A Beginner’s Introduction to the International Phonetic Alphabet

Feb 11, 2022 | Posted by Jennifer

kæn juː riːd ðɪs

If you have not heard of the International Phonetic Alphabet (IPA), then the above characters likely look extremely odd. If you don’t know what they say, you can find out at the end of the post. What these symbols represent are the individual phonemes in a word. The English language is extremely complex. Because English has a deep orthography, multiple graphemes can represent the same sound. Often this happens because of the word’s etymology, or family history. For example, the sound /m/ can be spelled <m> as in “man,” <mm> as in “summit,” <mb> as in “thumb,” <mn> as in “autumn,” and <lm> as in “calm.” Not only that, but the same grapheme can represent more than one sound, for example, the letter c, which says /k/ in “cat” and /s/ in “cent.”

Part of the difficulty with English is that the alphabet has only twenty-six letters that need to account for the roughly forty-four phonemes that occur in spoken English. That means that letters need to come together in combinations to account for the sounds that aren’t represented by a single letter, for example, <th>, <sh>, and <ch>. Another part of the difficulty is that English truly is a melting pot of word origins. The grammatical structure for the language is of Germanic origin, but the predominance of the words, approximately 60 percent, come from Latin and Greek origins. The remaining words hail from various other places, and these origins affect spellings. Either way, it makes reading and spelling tricky, especially for English language learners and students with learning disabilities.

This brings us to the International Phonetic Alphabet, IPA for short. Formed by a group of linguists back in the late 1800s, the International Phonetic Association set its sights on promoting the science behind phonetics. With that aim in mind, it created the IPA, a collection of symbols that represent the individual phonemes of the world’s spoken languages. Currently there are more than 160 symbols in the alphabet, but not all of them are used in American English, which as mentioned above has roughly forty-four phonemes. As more languages and phonemes are discovered and added, the number of symbols grows. As such, the alphabet is never static but is always evolving.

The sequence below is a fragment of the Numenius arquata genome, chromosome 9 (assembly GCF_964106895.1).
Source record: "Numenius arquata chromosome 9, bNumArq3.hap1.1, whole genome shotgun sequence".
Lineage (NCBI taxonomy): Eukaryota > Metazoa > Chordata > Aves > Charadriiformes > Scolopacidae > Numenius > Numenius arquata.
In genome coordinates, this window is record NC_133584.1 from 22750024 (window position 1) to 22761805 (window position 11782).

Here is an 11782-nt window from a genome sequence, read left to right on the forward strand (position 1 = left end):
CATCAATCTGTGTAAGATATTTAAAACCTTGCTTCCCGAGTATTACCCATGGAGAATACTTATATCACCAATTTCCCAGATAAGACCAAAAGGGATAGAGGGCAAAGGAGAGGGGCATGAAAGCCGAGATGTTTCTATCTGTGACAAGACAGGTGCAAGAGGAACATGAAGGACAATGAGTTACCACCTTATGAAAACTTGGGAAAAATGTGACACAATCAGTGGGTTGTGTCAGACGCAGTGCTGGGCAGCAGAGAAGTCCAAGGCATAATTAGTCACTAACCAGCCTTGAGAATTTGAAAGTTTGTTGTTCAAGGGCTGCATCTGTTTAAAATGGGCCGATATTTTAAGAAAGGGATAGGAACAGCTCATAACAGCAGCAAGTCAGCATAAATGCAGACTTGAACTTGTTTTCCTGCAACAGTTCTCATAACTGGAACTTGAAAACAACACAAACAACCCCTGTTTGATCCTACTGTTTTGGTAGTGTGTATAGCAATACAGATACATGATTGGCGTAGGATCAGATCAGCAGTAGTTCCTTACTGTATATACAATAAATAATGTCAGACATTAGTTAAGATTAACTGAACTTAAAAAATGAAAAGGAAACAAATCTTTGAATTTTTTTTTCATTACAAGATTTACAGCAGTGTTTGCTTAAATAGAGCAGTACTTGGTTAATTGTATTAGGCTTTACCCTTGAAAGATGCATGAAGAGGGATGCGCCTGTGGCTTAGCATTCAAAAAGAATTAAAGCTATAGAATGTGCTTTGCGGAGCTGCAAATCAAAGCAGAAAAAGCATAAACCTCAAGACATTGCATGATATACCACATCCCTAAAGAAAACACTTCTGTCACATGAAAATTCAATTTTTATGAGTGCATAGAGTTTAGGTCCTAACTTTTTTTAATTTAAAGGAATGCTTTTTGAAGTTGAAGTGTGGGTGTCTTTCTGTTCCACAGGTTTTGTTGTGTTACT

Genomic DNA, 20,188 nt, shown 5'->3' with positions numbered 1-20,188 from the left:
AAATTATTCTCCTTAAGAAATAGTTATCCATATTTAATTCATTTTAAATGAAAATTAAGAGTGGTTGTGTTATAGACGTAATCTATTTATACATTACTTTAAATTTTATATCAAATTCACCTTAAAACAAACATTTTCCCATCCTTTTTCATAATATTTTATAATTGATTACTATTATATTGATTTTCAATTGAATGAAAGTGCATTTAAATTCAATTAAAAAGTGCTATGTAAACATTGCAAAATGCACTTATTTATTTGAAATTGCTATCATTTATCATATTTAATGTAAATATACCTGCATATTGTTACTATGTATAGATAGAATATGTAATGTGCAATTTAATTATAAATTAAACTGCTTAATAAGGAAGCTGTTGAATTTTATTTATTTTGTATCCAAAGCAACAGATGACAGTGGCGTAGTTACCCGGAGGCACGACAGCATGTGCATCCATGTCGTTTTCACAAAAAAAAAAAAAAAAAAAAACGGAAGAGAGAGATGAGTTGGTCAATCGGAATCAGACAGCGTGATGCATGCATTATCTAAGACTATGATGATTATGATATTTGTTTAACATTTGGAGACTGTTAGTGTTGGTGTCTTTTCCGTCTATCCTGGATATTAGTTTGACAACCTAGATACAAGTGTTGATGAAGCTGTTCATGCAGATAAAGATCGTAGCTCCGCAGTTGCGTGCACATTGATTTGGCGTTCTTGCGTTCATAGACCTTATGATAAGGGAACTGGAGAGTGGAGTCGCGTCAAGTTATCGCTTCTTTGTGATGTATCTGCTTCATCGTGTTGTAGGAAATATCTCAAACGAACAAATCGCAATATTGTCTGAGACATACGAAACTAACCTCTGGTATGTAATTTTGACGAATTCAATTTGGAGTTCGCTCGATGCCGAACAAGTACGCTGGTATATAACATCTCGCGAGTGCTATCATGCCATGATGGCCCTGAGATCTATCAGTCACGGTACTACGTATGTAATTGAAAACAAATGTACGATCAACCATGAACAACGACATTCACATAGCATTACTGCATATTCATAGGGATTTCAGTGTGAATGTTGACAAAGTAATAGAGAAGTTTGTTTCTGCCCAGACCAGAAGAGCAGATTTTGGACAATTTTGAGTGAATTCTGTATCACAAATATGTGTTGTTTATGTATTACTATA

Notably, because words are translated according to their phonemes, even the same word may be written differently in IPA due to various regional accents. For example, consider the word “lobster.” A native Maine fisherman likely will pronounce that word quite differently from a native Kansan. As such, the IPA symbols that represent each pronunciation would differ.

You might wonder who actually works with this alphabet. Primarily it is used by linguists who appreciate the fact that for each symbol there is a single sound. This makes it easy for people to replicate the pronunciation for a word written in IPA regardless of where in the world it is encountered. Additionally teachers, educational scientists, and speech language pathologists use the alphabet. Foreign language learners, whether English or otherwise, also find the alphabet to be useful to help them decode the language they are learning. For that matter, singers who perform music in other languages leverage the IPA to help them understand the nuances of pronunciation. Even writers who wish to invent a language for their novels utilize it. And while not every dictionary includes the IPA, more and more do.

If you’re curious about IPA, you can learn more about this intriguing alphabet by visiting the organization’s website. While it is a chewy subject, it really will help you consider how the sounds in our language are connected to their representative spellings.

Answer: kæn juː riːd ðɪs = Can you read this?

Jennifer Mauser has always loved reading and writing and received a B.A. in English from the University of Kansas in 1991. Once she and her husband had children, they decided to homeschool, and she put all her training to use in the home. In addition to homeschooling her children, Jennifer teaches IEW classes out of her home, coaches budding writers via email, and tutors students who struggle with dyslexia.

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